I came upon this video today, Russell Brand interviews Richard Dawkins. It doesn’t have a date, but Dawkins mentions that it is one year after the release of The God Delusion, so that would put it at late 2007 or early 2008. And what’s remarkable about it is just how reasonable it all it. I think that both men left that discussion thinking that they actually had a lot of shared ground. Obviously, Brand is being silly — especially about ancient aliens.
The truth is that I know a lot of people like Russell Brand. They are some of my favorite people. So when Russell Brand talks about ancient aliens, he is being serious in the sense of this: it is a wonderfully fun and interesting concept. People like Brand are the living embodiment of my philosophy that the greatest sin in the normal world (apart from real crime and political power) is to be boring. Brand is interesting when he’s being serious and when he’s being silly.
But the discussion is not about ancient aliens. Brand brings that up just to get a reaction out of Dawkins. And Dawkins is well aware of this. Richard Dawkins is also an interesting guy who at least understands silly, even if he isn’t a practitioner of it. They really do get into some interesting issues. Brand says that he thinks that “salvation through love” has replaced “salvation through God.” Dawkins says that he finds that an attractive idea. And they go back and forth about that.
And then Brand says, “But do you not think that then that God is just a signifier really for oneness and truth and eternity — that exist beyond our plane of understanding.” And then they are off to the races in a theological discussion. Dawkins points out (quite rightly) that if that’s the case, there is no point of praying to it. So Brand notes that Richard Dawkins’ real problem is the personification of God and Dawkins agrees with that.
Then they get into talking about eastern religions and that’s where Brand and Dawkins seem to have a disagreement. Russell Brand thinks there is something that we might be able to tunnel into and Richard Dawkins thinks that it is just a reflection of our extremely complex brains. What I love about this is that this is a sensible debate to be having. This isn’t some kind of straw man argument where the silliness of a Bible passage proves that there is no God.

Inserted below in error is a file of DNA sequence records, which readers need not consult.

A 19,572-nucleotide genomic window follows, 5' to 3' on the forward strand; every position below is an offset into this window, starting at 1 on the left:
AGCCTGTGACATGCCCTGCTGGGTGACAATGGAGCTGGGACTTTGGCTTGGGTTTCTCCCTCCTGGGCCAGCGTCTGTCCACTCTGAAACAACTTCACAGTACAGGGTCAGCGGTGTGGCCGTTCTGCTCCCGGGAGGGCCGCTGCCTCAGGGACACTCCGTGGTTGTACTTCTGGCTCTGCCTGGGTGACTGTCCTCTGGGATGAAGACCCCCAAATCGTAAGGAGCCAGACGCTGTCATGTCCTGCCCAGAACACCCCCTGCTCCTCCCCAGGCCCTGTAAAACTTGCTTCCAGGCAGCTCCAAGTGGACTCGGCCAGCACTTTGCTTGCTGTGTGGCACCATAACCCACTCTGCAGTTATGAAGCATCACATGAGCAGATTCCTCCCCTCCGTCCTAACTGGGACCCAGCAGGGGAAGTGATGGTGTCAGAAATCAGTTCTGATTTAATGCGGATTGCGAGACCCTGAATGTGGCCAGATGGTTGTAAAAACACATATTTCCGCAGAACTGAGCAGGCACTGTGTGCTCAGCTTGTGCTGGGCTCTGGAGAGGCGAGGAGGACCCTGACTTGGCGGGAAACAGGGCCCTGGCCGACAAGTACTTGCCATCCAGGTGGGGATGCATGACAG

Now on this issue, I’m with Richard Dawkins. It seems pretty simple. If you look at the universe the way I do, our universe is a subset of the signifier God. All our axioms are based on this universe. There is no trick to getting outside that system to the larger system. In fact, Brand is making the same mistake that a lot of atheists make when they claim that using some (presently unknown) trick we will be able to learn all the secrets of existence. This isn’t going to happen. There is no one weird trick to unlocking the mystery of existence — through mysticism or science.
But these are the kind of conversations that atheists should be having — not just with theists (and I don’t really think that Brand is a theist) but with themselves. Because what comes out of way too much New Atheist talk is just how hollow it is as a belief system. It does atheism no good at all to arguing with Pat Robertson. Clearly, we as a people need to argue with Pat Robertson. But that isn’t the business of atheists, because most religious people should (And do!) find him repulsive. He isn’t awful because he’s religious. If he had been alive in the Soviet Union under Stalin, he would have been a high party official — a true believer in the party and a denier of God.
I don’t know if Brand and Dawkins could have the same conversation today. I tend to think they could, because when he’s outside the insular world of the New Atheists, he often says sensible things. But as with most issues, the problem isn’t so much that you can be sensible on occasion. Sam Harris tends to be reason when talking about some forms of Buddhism. But both Dawkins and Harris spend most of their time talking about ridiculous things like Islam causing people to be violent.
We could use more conversations between atheists and non-theistic religious people. Then we might gain some understanding of what religion actually is to people. We might all end up more enlightened.